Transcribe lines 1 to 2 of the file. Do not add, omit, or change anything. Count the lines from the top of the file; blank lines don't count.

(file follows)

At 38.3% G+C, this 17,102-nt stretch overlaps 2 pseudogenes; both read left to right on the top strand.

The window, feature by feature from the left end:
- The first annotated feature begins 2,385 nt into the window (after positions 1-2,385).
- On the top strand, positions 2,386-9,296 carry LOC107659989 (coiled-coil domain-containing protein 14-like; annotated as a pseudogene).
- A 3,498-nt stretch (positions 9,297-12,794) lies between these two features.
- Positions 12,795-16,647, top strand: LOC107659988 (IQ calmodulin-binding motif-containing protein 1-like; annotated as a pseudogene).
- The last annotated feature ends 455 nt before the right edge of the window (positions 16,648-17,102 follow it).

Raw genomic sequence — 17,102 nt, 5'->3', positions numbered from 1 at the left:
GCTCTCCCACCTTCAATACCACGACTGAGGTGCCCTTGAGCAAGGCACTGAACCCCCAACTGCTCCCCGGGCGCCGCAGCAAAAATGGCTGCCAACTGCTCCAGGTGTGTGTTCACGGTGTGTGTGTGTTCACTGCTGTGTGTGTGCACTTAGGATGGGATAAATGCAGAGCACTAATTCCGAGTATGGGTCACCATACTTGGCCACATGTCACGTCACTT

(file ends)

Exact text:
At 38.3% G+C, this 17,102-nt stretch overlaps 2 pseudogenes; both read left to right on the top strand.

The window, feature by feature from the left end: